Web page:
- Introduction* Food Allergy is an allergic response to particular foods or food additives.
- About* Studies show that about 6% of children and 1% to 2% of adults have a Food Allergy. Babies and young children are most often allergic to milk, eggs, wheat, soyabean products and peanuts. Older children and adults are most often allergic to peanuts, tree nuts (walnuts, almonds and cashews), fish and shellfish. Allergies to food dyes and colours are rare. Many food intolerances are mistaken for allergies. A food intolerance is an adverse food-induced reaction that does not involve the immune system. Sugars and fats do not produce an allergic response. Lactose intolerance is due to difficulty digesting the sugar in milk and is also not an allergy. Food allergies do not cause hyperactivity.
- Cause* Food Allergy occurs when the body's immune system over-reacts to normally harmless substances (called allergens) in some foods. Hay fever, eczema and many cases of asthma are all caused by allergies. When an allergic person comes into contact with an allergen, their immune system produces a special kind of antibody (IgE). Other cells release further chemicals such as histamine that cause the symptoms of an allergic reaction.
While allergies are not directly inherited, you may inherit a tendency to be allergic. This is called being atopic. A child with no history of allergies in the family has a 10% chance of developing hay fever, Food Allergies, eczema or asthma. A child with one parent with allergies has a 30% chance and a child with 2 atopic parents has a 60% chance. Allergies start only if you are then exposed to an allergen.
- Signs and symptoms* Symptoms vary widely between individuals. Symptoms typically appear within minutes to two hours after the person has eaten the food to which they are allergic. The most common symptoms include: a tingling sensation in the mouth; swelling of the tongue and the throat; difficulty swallowing; difficulty breathing; nasal congestion; runny or itchy nose (rhinitis); hives or skin rash; vomiting, abdominal cramps and diarrhoea; wheezing (this often sounds like the wheezing associated with asthma); and in severe cases, drop in blood pressure, loss of consciousness and respiratory failure (anaphylactic shock).
- Treatment* Food Allergies can only be correctly diagnosed by a Doctor. There is no cure for Food Allergies. Treatment is aimed at identifying and avoiding the trigger foods. Follow the recommended Diet Hints. Always check food labels carefully and do not eat anything which is unlabelled. In case of a severe reaction (anaphylactic shock) medical attention must be sought immediately. - Dial for an ambulance and tell them the patient is having an allergic reaction. - Loosen clothing around the neck and chest. - If able to swallow, give oral antihistamine (in tablet form). - Observe the airway, breathing and circulation. - If breathing stops commence *Cpr.* Your Doctor may recommend you carry an injectable dose of adrenaline with you at all times. Adrenaline (adrenaline) is used in severe reactions and can be a life-saving measure.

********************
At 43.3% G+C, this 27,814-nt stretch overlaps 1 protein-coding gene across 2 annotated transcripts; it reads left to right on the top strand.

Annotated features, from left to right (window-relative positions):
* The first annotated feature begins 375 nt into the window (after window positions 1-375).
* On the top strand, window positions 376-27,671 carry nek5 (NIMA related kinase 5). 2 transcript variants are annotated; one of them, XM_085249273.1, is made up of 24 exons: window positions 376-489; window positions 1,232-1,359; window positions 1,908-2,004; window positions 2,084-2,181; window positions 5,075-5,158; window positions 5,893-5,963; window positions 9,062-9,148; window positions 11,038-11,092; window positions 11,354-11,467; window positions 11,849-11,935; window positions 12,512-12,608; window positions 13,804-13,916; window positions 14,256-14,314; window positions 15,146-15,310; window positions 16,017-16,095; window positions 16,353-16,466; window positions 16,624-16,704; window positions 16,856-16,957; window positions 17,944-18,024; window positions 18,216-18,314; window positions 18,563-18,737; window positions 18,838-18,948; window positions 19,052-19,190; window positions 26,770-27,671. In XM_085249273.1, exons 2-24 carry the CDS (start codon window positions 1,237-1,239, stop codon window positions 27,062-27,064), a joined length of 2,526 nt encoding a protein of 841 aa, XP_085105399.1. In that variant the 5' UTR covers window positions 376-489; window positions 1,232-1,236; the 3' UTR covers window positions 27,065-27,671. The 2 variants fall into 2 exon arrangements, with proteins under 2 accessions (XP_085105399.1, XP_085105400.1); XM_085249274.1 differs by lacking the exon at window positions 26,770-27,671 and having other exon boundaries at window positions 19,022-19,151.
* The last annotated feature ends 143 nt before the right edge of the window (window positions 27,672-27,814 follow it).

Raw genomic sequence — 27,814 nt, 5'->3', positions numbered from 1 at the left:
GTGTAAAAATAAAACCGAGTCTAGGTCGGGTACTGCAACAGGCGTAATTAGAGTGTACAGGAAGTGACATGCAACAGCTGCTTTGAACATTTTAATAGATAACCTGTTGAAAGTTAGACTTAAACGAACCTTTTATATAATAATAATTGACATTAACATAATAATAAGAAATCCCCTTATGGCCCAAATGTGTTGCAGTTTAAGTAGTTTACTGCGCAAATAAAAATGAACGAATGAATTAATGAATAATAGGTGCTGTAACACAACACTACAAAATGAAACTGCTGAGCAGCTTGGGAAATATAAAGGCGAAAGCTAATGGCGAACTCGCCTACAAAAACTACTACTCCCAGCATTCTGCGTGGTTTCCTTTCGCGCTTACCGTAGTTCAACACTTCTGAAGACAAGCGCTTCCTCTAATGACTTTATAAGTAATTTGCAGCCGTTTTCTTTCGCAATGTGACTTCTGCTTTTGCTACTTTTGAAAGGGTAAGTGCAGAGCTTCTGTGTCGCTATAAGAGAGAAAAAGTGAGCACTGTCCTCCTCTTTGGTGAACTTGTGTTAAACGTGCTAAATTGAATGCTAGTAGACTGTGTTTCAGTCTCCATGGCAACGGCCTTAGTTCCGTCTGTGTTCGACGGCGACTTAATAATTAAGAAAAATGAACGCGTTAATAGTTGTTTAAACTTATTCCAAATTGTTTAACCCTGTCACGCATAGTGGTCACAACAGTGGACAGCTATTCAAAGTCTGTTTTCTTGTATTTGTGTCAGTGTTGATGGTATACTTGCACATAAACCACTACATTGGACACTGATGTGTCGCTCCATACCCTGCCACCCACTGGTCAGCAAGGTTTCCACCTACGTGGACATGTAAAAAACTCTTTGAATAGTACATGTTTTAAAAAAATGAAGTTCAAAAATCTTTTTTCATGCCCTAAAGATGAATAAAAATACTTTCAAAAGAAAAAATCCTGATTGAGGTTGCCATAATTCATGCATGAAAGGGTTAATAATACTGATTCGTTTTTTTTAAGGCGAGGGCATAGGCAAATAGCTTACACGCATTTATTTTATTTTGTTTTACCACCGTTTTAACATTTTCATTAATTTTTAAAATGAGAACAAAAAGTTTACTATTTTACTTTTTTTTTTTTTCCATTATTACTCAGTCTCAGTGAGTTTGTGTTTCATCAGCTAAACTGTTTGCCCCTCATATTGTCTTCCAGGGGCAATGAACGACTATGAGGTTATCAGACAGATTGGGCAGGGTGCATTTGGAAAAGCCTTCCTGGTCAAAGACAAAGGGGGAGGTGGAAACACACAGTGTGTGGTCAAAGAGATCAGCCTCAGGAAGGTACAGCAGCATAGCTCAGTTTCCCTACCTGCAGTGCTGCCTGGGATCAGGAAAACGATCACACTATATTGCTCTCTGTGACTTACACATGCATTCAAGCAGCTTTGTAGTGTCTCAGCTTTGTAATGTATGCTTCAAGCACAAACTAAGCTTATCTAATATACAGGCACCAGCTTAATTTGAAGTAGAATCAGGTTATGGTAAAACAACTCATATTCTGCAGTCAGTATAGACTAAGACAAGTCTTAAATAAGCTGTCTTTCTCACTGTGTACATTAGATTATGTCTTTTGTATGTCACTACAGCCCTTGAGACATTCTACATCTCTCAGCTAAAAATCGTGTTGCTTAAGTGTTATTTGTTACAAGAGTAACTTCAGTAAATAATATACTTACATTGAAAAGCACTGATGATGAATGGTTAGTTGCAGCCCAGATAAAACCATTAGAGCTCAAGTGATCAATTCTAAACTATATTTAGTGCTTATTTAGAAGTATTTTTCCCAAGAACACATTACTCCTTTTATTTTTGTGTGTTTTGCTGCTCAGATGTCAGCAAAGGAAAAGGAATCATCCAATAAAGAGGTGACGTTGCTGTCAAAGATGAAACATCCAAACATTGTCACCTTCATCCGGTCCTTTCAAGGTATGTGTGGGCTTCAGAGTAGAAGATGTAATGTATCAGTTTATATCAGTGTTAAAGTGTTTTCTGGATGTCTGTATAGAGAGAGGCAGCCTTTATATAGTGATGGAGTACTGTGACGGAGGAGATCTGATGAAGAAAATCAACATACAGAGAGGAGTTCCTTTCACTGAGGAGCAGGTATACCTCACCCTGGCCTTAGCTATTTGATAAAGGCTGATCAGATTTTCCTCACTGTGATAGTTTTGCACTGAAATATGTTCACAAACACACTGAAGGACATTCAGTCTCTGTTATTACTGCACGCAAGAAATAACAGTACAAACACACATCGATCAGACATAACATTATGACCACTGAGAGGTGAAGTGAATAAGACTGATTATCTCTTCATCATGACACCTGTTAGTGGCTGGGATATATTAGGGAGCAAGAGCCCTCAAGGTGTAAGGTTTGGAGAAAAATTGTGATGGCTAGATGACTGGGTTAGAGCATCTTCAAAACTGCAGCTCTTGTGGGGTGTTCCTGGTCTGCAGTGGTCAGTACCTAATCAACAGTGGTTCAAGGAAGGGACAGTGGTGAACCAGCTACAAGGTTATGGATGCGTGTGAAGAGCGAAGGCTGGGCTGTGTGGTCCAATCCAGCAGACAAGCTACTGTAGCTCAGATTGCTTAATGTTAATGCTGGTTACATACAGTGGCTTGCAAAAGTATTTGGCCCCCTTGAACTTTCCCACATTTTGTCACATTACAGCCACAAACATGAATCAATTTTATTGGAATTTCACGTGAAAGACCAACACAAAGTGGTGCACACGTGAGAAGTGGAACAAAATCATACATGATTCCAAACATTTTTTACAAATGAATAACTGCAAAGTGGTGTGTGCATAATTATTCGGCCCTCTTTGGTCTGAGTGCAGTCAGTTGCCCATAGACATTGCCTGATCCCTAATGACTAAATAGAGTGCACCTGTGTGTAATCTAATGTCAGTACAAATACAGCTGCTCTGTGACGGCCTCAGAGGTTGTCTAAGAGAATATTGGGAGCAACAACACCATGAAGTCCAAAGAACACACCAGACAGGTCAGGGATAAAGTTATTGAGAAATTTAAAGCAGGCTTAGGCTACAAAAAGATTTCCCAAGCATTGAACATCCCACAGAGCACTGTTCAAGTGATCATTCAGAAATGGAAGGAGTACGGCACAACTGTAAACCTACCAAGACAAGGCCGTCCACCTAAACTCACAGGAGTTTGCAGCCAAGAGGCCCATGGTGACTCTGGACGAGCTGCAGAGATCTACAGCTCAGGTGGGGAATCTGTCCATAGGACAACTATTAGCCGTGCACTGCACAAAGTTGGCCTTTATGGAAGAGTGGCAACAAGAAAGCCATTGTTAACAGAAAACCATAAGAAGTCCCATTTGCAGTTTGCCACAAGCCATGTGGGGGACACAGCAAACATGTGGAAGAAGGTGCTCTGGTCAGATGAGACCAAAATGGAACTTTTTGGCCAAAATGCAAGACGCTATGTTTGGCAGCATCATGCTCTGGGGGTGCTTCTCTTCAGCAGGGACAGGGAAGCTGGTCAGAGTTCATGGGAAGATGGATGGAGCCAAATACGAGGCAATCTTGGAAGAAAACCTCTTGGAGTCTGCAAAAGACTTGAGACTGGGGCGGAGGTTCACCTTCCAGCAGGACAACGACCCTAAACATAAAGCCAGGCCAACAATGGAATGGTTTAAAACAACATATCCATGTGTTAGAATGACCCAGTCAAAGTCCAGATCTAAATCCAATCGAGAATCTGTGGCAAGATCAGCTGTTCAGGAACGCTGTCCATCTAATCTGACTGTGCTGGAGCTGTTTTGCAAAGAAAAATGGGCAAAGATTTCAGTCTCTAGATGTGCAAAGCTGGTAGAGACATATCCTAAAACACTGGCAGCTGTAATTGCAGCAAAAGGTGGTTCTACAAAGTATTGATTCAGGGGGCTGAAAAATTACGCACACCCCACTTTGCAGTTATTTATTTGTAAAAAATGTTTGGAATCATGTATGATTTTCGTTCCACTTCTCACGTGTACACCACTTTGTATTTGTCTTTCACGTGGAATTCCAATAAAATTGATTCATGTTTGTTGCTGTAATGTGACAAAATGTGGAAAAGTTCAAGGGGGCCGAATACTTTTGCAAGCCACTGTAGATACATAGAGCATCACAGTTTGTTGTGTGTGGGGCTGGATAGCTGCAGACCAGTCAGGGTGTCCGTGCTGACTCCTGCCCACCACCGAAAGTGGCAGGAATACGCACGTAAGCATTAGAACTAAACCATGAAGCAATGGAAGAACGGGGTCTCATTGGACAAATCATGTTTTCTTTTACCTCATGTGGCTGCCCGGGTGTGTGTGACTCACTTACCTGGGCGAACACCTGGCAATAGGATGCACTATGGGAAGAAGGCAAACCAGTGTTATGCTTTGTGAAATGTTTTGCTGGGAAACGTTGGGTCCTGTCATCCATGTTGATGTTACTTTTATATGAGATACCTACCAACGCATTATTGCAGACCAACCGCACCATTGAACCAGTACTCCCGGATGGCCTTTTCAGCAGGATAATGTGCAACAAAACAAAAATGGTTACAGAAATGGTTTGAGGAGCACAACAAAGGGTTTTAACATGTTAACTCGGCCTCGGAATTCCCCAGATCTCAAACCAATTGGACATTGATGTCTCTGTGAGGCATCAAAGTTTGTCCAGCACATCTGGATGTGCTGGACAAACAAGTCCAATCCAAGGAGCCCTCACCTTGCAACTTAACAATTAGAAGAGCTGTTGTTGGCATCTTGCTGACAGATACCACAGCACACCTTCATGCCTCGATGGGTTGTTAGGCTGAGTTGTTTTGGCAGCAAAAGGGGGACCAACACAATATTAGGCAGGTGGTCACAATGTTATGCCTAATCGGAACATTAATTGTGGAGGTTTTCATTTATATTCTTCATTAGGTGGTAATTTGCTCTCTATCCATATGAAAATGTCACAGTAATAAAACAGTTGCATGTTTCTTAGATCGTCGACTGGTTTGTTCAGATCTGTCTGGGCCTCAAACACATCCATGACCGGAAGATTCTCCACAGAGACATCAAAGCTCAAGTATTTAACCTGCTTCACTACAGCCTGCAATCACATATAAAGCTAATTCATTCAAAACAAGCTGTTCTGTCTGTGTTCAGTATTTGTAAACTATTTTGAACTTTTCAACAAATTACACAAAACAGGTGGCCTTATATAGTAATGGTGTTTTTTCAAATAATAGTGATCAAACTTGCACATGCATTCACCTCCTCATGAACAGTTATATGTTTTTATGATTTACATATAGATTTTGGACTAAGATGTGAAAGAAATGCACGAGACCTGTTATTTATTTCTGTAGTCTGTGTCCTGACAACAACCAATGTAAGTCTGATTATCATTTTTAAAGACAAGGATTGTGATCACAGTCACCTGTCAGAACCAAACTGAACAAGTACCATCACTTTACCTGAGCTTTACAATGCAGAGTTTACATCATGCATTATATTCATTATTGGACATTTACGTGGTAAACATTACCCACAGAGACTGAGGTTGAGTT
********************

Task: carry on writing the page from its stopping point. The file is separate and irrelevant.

- Diet tips* A Dietitian should be consulted to plan a nutritious diet which excludes trigger foods. - Elimination Diets and Challenge Testing: An elimination diet is used to find out which foods are allergenic. It usually takes place over a number of weeks and involves strict avoidance of a number of foods which have been identified as common causes of food allergy. No foods or fluids may be consumed other than those specified in the starting diet. - In high risk infants (one or both parents allergic), breastfeeding mothers should avoid highly allergenic foods and the introduction of solid foods to the infant should be delayed in order to reduce the development of food allergy in infants. - Grape seed extract, quercetin and citrus fruits containing flavonoids are thought to reduce sensitivity to allergens by reducing the levels of histamine released by mast cells. - Restaurant or take-away food can be particularly dangerous. Even if the allergenic food is avoided, meals prepared on the same surface may be contaminated with allergens. Always tell staff of your allergy and ensure the food is prepared on a clean area.
- Vits/mins/herbs* Supplements may be of benefit in reducing symptoms but are not a cure for allergies. You may be allergic to some substances used in vitamin and herb preparations. Always check the labels of any supplements to ensure the allergens are not present. - Garlic and onion may reduce the severity of a skin reaction. - Bromelain (an enzyme found in pineapple) is thought to inhibit inflammation and may assist in reducing the inflammatory response triggered by allergy. - Vitamin C reduces histamine release and the sensitivity of inflammatory cells in responding to allergens. - Albizzia may be used for its 'anti allergy' properties. It is believed to help with lowering allergy producing antibodies and reducing inflammation. - Evening Primrose Oil has proven anti-inflammatory properties which, if taken over a period of time, may help to reduce the severity of Allergies.